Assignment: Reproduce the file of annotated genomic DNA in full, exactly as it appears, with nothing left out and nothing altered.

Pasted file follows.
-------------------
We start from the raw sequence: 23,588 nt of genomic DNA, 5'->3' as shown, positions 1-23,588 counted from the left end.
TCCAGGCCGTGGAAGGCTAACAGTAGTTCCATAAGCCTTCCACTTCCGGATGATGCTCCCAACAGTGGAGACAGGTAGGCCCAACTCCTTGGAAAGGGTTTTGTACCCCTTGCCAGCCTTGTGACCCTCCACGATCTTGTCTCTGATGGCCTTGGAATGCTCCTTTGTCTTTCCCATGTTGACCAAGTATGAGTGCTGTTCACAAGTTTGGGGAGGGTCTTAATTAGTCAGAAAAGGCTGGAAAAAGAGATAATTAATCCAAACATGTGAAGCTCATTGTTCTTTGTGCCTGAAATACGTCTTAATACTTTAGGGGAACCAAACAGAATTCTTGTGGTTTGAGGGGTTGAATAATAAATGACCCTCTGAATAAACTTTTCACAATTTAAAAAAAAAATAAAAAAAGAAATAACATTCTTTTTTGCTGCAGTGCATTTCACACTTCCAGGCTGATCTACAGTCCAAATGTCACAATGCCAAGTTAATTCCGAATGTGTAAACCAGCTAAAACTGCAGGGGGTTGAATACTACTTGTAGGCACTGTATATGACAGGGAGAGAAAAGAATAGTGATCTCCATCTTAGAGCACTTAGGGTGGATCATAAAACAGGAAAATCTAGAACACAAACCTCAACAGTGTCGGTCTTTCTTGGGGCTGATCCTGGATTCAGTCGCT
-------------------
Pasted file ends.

We start from the raw sequence: 23,588 nt of genomic DNA, 5'->3' as shown, positions 1-23,588 counted from the left end.
TCCAGGCCGTGGAAGGCTAACAGTAGTTCCATAAGCCTTCCACTTCCGGATGATGCTCCCAACAGTGGAGACAGGTAGGCCCAACTCCTTGGAAAGGGTTTTGTACCCCTTGCCAGCCTTGTGACCCTCCACGATCTTGTCTCTGATGGCCTTGGAATGCTCCTTTGTCTTTCCCATGTTGACCAAGTATGAGTGCTGTTCACAAGTTTGGGGAGGGTCTTAATTAGTCAGAAAAGGCTGGAAAAAGAGATAATTAATCCAAACATGTGAAGCTCATTGTTCTTTGTGCCTGAAATACGTCTTAATACTTTAGGGGAACCAAACAGAATTCTTGTGGTTTGAGGGGTTGAATAATAAATGACCCTCTGAATAAACTTTTCACAATTTAAAAAAAAAATAAAAAAAGAAATAACATTCTTTTTTGCTGCAGTGCATTTCACACTTCCAGGCTGATCTACAGTCCAAATGTCACAATGCCAAGTTAATTCCGAATGTGTAAACCAGCTAAAACTGCAGGGGGTTGAATACTACTTGTAGGCACTGTATATGACAGGGAGAGAAAAGAATAGTGATCTCCATCTTAGAGCACTTAGGGTGGATCATAAAACAGGAAAATCTAGAACACAAACCTCAACAGTGTCGGTCTTTCTTGGGGCTGATCCTGGATTCAGTCGCT